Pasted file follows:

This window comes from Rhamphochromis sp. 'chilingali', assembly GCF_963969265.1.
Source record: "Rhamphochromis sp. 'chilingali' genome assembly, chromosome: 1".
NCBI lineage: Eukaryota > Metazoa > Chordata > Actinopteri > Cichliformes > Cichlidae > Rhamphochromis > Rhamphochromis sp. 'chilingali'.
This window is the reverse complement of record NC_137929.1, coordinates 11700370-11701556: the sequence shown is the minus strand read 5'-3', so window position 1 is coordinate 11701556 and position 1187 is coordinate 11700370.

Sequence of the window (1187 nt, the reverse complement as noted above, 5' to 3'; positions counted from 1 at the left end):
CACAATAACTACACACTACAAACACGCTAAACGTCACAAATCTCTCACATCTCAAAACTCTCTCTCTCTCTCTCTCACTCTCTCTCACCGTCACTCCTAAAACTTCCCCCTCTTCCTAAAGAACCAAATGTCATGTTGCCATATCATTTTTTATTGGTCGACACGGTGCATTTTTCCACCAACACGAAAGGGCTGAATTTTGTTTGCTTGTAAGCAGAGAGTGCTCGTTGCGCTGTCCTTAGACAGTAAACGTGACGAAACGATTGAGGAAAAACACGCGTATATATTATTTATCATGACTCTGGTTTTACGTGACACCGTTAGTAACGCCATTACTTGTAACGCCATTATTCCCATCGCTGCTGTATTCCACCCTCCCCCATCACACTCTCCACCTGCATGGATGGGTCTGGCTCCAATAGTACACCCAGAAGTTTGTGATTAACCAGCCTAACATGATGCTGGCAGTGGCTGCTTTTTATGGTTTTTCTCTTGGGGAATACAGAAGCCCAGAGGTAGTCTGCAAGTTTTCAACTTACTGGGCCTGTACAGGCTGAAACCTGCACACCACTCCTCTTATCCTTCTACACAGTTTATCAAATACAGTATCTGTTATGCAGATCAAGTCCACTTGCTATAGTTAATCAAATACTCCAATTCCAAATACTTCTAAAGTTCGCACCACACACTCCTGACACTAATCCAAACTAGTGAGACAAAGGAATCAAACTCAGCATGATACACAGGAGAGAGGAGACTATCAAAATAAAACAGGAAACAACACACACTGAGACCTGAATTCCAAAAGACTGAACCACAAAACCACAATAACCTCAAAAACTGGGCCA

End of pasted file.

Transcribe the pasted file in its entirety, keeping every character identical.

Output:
This window comes from Rhamphochromis sp. 'chilingali', assembly GCF_963969265.1.
Source record: "Rhamphochromis sp. 'chilingali' genome assembly, chromosome: 1".
NCBI lineage: Eukaryota > Metazoa > Chordata > Actinopteri > Cichliformes > Cichlidae > Rhamphochromis > Rhamphochromis sp. 'chilingali'.
This window is the reverse complement of record NC_137929.1, coordinates 11700370-11701556: the sequence shown is the minus strand read 5'-3', so window position 1 is coordinate 11701556 and position 1187 is coordinate 11700370.

Sequence of the window (1187 nt, the reverse complement as noted above, 5' to 3'; positions counted from 1 at the left end):
CACAATAACTACACACTACAAACACGCTAAACGTCACAAATCTCTCACATCTCAAAACTCTCTCTCTCTCTCTCTCACTCTCTCTCACCGTCACTCCTAAAACTTCCCCCTCTTCCTAAAGAACCAAATGTCATGTTGCCATATCATTTTTTATTGGTCGACACGGTGCATTTTTCCACCAACACGAAAGGGCTGAATTTTGTTTGCTTGTAAGCAGAGAGTGCTCGTTGCGCTGTCCTTAGACAGTAAACGTGACGAAACGATTGAGGAAAAACACGCGTATATATTATTTATCATGACTCTGGTTTTACGTGACACCGTTAGTAACGCCATTACTTGTAACGCCATTATTCCCATCGCTGCTGTATTCCACCCTCCCCCATCACACTCTCCACCTGCATGGATGGGTCTGGCTCCAATAGTACACCCAGAAGTTTGTGATTAACCAGCCTAACATGATGCTGGCAGTGGCTGCTTTTTATGGTTTTTCTCTTGGGGAATACAGAAGCCCAGAGGTAGTCTGCAAGTTTTCAACTTACTGGGCCTGTACAGGCTGAAACCTGCACACCACTCCTCTTATCCTTCTACACAGTTTATCAAATACAGTATCTGTTATGCAGATCAAGTCCACTTGCTATAGTTAATCAAATACTCCAATTCCAAATACTTCTAAAGTTCGCACCACACACTCCTGACACTAATCCAAACTAGTGAGACAAAGGAATCAAACTCAGCATGATACACAGGAGAGAGGAGACTATCAAAATAAAACAGGAAACAACACACACTGAGACCTGAATTCCAAAAGACTGAACCACAAAACCACAATAACCTCAAAAACTGGGCCA